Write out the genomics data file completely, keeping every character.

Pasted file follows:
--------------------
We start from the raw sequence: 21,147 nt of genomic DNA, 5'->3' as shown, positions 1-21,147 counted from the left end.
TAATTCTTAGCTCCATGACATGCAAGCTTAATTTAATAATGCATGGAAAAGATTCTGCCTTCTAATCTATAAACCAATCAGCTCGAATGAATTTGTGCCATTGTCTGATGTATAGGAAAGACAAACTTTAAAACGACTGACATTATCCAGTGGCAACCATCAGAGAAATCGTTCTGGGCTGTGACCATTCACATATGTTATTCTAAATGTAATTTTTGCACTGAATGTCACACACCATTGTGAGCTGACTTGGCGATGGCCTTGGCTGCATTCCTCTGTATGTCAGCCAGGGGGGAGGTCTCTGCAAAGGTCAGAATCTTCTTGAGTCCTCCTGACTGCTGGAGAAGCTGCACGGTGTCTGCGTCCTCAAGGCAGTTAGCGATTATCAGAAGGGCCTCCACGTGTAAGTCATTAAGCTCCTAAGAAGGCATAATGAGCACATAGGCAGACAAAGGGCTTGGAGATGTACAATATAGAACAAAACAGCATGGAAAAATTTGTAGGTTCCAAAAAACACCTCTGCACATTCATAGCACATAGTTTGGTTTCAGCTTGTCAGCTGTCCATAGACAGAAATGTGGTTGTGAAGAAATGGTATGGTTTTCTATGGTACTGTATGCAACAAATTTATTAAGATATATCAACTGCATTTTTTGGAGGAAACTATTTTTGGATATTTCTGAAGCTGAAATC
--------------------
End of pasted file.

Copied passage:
We start from the raw sequence: 21,147 nt of genomic DNA, 5'->3' as shown, positions 1-21,147 counted from the left end.
TAATTCTTAGCTCCATGACATGCAAGCTTAATTTAATAATGCATGGAAAAGATTCTGCCTTCTAATCTATAAACCAATCAGCTCGAATGAATTTGTGCCATTGTCTGATGTATAGGAAAGACAAACTTTAAAACGACTGACATTATCCAGTGGCAACCATCAGAGAAATCGTTCTGGGCTGTGACCATTCACATATGTTATTCTAAATGTAATTTTTGCACTGAATGTCACACACCATTGTGAGCTGACTTGGCGATGGCCTTGGCTGCATTCCTCTGTATGTCAGCCAGGGGGGAGGTCTCTGCAAAGGTCAGAATCTTCTTGAGTCCTCCTGACTGCTGGAGAAGCTGCACGGTGTCTGCGTCCTCAAGGCAGTTAGCGATTATCAGAAGGGCCTCCACGTGTAAGTCATTAAGCTCCTAAGAAGGCATAATGAGCACATAGGCAGACAAAGGGCTTGGAGATGTACAATATAGAACAAAACAGCATGGAAAAATTTGTAGGTTCCAAAAAACACCTCTGCACATTCATAGCACATAGTTTGGTTTCAGCTTGTCAGCTGTCCATAGACAGAAATGTGGTTGTGAAGAAATGGTATGGTTTTCTATGGTACTGTATGCAACAAATTTATTAAGATATATCAACTGCATTTTTTGGAGGAAACTATTTTTGGATATTTCTGAAGCTGAAATC